Tuesday, February 5, 2013

A Little Explaining

I wanted to explain a little further about a couple things in yesterday's post.

First, I have never read "50 Shades of Gray", nor do I ever intend to.  My ex is a fairly laid back chick, but at a recent birthday party her and her friends got all giggly over the topic.  The normal, mature, motherly 30-something women practically morphed into teenagers before my eyes, grinning, blushing, heads together and giggling.

As an expert in women, I can confidently say that a "good" romance book (by "good" I mean arousing), or romantic movie, brings out the teenager in every woman.  Typically, the male character is dark, sophisticated, handsome, wealthy, and has droves of other women after him.  Those characteristics are practically required so that there is this drastic life change that overcomes him when he falls for the female character.  He's just so overwhelmed, she's overwhelmed.  That shit makes chicks wet.

It also sets up all of us "average joe" husbands and boyfriends to look like self-centered, out of shape, boring assholes in comparison.

That's not to say that men aren't just as bad as women when it comes to a good romance.  However, our version of "romance" in books and movies is typically a smoking hot, scantily clad, babe that puts out in between scenes of incredible violence.  In these books and movies she's either a helpless woman that needs to be rescued or a badass chick that's along for the ride, but that doesn't matter as much as her hotness and willingness to put out.  There aren't any plot twists or character development, just sex and violence. That makes dicks hard.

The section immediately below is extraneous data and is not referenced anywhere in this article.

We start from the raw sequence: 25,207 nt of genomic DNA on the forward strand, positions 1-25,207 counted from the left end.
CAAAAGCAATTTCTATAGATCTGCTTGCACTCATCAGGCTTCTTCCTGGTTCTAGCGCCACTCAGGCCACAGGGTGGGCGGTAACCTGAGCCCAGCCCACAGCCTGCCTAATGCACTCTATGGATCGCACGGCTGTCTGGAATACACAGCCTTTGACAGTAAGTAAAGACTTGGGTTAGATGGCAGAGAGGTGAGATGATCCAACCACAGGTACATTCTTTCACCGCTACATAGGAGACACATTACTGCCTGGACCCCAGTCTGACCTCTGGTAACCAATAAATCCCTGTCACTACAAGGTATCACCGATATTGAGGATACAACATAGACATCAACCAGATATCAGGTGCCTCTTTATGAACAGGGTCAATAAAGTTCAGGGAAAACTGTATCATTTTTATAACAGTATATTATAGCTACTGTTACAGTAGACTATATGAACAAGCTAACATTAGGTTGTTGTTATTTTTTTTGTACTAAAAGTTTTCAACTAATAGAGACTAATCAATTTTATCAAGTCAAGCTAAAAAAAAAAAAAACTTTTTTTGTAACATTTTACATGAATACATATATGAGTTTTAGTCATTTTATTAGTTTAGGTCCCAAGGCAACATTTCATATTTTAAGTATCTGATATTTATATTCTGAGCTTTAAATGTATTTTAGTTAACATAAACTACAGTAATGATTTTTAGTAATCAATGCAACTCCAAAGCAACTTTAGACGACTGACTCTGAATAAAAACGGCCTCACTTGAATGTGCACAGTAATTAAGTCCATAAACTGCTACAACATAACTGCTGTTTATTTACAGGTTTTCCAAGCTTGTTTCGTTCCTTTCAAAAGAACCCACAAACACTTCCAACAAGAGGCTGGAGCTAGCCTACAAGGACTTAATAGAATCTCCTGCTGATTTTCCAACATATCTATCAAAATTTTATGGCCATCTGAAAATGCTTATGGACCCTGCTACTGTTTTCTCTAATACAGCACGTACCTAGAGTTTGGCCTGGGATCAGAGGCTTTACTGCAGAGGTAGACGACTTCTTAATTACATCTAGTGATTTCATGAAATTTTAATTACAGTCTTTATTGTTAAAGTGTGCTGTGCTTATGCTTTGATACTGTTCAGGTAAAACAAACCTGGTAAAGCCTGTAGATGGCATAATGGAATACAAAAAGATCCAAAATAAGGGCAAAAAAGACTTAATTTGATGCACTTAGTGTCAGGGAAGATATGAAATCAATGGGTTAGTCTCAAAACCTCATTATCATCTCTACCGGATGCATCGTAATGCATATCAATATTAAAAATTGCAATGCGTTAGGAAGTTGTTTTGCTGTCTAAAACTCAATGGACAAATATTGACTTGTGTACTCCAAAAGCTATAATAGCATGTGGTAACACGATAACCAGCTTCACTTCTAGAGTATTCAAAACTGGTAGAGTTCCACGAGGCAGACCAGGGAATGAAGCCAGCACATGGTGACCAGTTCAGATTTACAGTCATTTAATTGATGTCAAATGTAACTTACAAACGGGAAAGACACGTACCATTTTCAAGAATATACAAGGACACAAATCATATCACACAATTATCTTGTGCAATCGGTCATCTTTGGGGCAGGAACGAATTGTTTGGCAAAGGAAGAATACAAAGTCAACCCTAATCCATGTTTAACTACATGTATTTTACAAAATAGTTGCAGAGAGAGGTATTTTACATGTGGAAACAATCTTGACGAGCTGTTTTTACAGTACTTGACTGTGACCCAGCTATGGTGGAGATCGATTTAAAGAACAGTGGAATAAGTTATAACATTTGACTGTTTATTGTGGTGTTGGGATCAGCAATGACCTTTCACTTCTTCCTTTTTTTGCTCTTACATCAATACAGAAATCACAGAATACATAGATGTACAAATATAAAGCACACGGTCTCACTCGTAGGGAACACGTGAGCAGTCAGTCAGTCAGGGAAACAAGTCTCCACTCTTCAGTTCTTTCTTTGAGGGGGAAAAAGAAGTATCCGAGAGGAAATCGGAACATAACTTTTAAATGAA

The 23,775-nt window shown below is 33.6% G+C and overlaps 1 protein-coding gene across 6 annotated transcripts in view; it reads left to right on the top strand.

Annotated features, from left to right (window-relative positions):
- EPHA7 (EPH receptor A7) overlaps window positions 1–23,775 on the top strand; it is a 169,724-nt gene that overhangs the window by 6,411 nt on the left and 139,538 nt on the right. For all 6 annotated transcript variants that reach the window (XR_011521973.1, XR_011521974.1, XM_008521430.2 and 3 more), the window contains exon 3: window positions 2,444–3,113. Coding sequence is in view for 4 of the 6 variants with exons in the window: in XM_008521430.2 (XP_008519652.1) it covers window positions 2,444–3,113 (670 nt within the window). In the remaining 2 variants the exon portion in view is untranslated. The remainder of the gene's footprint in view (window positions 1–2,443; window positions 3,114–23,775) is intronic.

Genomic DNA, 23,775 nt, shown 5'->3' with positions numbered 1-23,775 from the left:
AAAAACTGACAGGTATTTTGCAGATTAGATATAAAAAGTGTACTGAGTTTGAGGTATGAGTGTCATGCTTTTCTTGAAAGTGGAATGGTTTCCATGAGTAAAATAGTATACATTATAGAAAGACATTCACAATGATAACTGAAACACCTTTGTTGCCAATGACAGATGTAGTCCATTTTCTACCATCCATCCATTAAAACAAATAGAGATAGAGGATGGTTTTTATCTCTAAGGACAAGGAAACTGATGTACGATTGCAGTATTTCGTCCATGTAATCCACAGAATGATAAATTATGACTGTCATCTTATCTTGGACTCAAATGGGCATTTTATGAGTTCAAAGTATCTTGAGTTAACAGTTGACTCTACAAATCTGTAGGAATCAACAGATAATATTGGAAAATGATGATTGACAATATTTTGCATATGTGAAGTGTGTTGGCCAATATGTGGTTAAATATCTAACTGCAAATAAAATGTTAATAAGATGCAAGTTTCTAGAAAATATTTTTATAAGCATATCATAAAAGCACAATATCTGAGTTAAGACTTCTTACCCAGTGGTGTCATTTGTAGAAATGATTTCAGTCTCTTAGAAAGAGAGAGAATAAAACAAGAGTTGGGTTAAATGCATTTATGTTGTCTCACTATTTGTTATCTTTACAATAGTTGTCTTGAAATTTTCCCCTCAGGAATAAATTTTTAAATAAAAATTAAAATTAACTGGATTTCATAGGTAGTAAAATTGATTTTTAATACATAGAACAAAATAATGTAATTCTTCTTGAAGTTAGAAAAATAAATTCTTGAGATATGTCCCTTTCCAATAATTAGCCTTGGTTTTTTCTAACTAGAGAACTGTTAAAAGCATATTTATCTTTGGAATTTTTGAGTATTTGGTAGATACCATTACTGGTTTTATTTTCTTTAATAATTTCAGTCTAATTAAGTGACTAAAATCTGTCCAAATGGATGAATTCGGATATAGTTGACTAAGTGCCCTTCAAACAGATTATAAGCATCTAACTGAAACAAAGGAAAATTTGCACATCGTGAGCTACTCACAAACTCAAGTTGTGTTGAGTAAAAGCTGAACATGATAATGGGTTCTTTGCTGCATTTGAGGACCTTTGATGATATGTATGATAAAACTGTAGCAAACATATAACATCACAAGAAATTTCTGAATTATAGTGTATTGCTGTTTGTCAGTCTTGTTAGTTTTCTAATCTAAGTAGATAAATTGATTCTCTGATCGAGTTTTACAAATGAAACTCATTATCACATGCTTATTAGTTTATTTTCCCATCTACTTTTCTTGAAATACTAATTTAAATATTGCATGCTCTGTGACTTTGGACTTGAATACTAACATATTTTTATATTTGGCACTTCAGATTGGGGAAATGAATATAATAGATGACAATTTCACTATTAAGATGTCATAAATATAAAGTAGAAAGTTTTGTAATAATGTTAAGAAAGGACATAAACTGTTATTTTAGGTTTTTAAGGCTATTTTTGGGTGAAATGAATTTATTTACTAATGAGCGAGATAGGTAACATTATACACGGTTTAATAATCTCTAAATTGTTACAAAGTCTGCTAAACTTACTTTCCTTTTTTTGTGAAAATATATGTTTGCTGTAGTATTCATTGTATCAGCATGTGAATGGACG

This also sets up the "average" wife or girlfriend to look like an out of shape, self centered, boring, cold fish in comparison.

There's something deep down in all of us that wants "romance", there are whole industries based around selling us these perfect, artificial, tailored versions of romance to the masses.  I'm not going to say whether that's good or bad, but I would say that when a persons expectations more closely resemble fiction than reality, it can cause problems.  Or if they are escaping the boredom of their current relationship with a fictional one that's better, that's going to undermine the commitment to the current relationship.  Just like a dude that's in a relationship that watches too much porn.  It happens, I've heard of relationships where that has been a problem.

That's what I was talking about in that last post, about people wandering the world in search of an unrealistic version of love.  An immature one.  The fictional version of love sparks those teenager hormones, a warm and fuzzy, something that just isn't the same in real life.

Just think about it, if some rich weirdo flew in and tried sweeping a strong, independent, woman off her feet she'd be looking around for the catch.  Is he some kind of serial killer?  If some dude was getting shot at the last thing on his mind would be a BJ.

I'm sure you have passionate love stories in your past.  Yeah, I said "past".  Those relationships are passionate, emotional, memorable and usually brief.  Those are the relationships that tend to end up in heartbreak and single mothers.

Then, look at all those people who've been in relationships for 30 years.  You don't see a whole lot of the things that inspire teenage fuzzies.  You see practical, compassionate, considerate, caring... it's more of a partnership than a passionate love affair.  That's not to say that it didn't start off that way, or that there aren't flashes of passion, but the relationships that last evolve over time into something more mature.

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